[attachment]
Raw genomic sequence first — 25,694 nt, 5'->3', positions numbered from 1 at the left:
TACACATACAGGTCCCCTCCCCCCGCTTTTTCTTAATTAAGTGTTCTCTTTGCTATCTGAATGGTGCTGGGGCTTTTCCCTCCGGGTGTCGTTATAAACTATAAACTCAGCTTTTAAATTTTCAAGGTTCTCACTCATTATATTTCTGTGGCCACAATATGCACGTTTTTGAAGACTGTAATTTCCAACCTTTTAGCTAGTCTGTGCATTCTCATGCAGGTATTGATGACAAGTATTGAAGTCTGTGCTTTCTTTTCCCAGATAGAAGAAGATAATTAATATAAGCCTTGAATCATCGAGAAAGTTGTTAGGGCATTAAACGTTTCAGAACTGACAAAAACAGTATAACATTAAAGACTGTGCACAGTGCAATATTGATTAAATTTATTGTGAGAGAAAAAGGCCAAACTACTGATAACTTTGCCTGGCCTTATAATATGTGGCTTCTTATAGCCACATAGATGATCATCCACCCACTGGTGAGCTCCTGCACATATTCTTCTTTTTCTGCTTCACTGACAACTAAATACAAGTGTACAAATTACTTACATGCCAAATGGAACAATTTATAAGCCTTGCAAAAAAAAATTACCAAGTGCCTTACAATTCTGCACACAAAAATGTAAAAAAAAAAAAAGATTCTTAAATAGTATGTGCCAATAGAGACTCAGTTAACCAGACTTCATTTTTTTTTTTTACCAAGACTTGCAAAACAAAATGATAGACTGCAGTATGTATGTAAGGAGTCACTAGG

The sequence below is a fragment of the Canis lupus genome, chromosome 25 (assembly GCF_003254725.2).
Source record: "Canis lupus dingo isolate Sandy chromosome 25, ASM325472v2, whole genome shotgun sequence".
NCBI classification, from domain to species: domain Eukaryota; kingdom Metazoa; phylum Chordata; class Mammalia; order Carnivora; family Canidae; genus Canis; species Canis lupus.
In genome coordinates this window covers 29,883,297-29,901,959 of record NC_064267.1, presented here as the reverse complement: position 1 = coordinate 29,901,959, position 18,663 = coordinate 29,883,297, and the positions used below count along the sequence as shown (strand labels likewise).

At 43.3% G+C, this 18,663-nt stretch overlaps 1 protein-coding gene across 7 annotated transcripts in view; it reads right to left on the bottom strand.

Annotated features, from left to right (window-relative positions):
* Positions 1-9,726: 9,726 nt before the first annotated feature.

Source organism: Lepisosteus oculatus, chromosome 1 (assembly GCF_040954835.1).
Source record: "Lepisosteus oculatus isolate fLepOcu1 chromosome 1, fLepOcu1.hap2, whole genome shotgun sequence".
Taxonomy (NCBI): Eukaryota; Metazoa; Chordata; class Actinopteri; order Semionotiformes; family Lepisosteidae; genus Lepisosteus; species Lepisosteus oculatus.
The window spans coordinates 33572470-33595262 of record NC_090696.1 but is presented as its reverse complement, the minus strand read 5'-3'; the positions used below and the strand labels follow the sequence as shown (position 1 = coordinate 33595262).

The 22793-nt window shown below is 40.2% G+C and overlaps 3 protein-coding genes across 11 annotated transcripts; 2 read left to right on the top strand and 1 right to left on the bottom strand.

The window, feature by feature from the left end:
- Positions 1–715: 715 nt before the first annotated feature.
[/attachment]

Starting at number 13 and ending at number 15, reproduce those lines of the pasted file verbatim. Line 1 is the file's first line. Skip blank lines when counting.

The window spans coordinates 33572470-33595262 of record NC_090696.1 but is presented as its reverse complement, the minus strand read 5'-3'; the positions used below and the strand labels follow the sequence as shown (position 1 = coordinate 33595262).

The 22793-nt window shown below is 40.2% G+C and overlaps 3 protein-coding genes across 11 annotated transcripts; 2 read left to right on the top strand and 1 right to left on the bottom strand.

The window, feature by feature from the left end: